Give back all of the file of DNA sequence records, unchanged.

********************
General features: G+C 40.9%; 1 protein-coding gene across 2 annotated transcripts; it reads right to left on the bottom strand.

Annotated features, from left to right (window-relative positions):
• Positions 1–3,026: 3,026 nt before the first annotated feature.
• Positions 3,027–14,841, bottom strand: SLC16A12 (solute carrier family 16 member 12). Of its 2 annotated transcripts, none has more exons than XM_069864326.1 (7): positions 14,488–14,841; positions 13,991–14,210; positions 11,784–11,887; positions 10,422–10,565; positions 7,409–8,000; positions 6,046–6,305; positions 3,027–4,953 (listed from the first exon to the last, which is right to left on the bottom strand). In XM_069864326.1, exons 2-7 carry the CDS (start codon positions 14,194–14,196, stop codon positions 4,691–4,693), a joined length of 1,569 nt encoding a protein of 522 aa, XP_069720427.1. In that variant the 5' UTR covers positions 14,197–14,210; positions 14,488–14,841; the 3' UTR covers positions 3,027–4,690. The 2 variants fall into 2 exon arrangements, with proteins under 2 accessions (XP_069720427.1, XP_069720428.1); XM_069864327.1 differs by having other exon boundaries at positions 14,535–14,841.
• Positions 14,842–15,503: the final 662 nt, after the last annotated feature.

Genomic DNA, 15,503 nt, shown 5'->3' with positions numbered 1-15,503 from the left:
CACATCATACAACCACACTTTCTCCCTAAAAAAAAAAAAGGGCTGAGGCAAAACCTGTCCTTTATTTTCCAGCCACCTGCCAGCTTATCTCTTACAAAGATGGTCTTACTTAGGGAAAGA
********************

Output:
General features: G+C 40.9%; 1 protein-coding gene across 2 annotated transcripts; it reads right to left on the bottom strand.

Annotated features, from left to right (window-relative positions):
• Positions 1–3,026: 3,026 nt before the first annotated feature.
• Positions 3,027–14,841, bottom strand: SLC16A12 (solute carrier family 16 member 12). Of its 2 annotated transcripts, none has more exons than XM_069864326.1 (7): positions 14,488–14,841; positions 13,991–14,210; positions 11,784–11,887; positions 10,422–10,565; positions 7,409–8,000; positions 6,046–6,305; positions 3,027–4,953 (listed from the first exon to the last, which is right to left on the bottom strand). In XM_069864326.1, exons 2-7 carry the CDS (start codon positions 14,194–14,196, stop codon positions 4,691–4,693), a joined length of 1,569 nt encoding a protein of 522 aa, XP_069720427.1. In that variant the 5' UTR covers positions 14,197–14,210; positions 14,488–14,841; the 3' UTR covers positions 3,027–4,690. The 2 variants fall into 2 exon arrangements, with proteins under 2 accessions (XP_069720427.1, XP_069720428.1); XM_069864327.1 differs by having other exon boundaries at positions 14,535–14,841.
• Positions 14,842–15,503: the final 662 nt, after the last annotated feature.

Genomic DNA, 15,503 nt, shown 5'->3' with positions numbered 1-15,503 from the left:
CACATCATACAACCACACTTTCTCCCTAAAAAAAAAAAAGGGCTGAGGCAAAACCTGTCCTTTATTTTCCAGCCACCTGCCAGCTTATCTCTTACAAAGATGGTCTTACTTAGGGAAAGA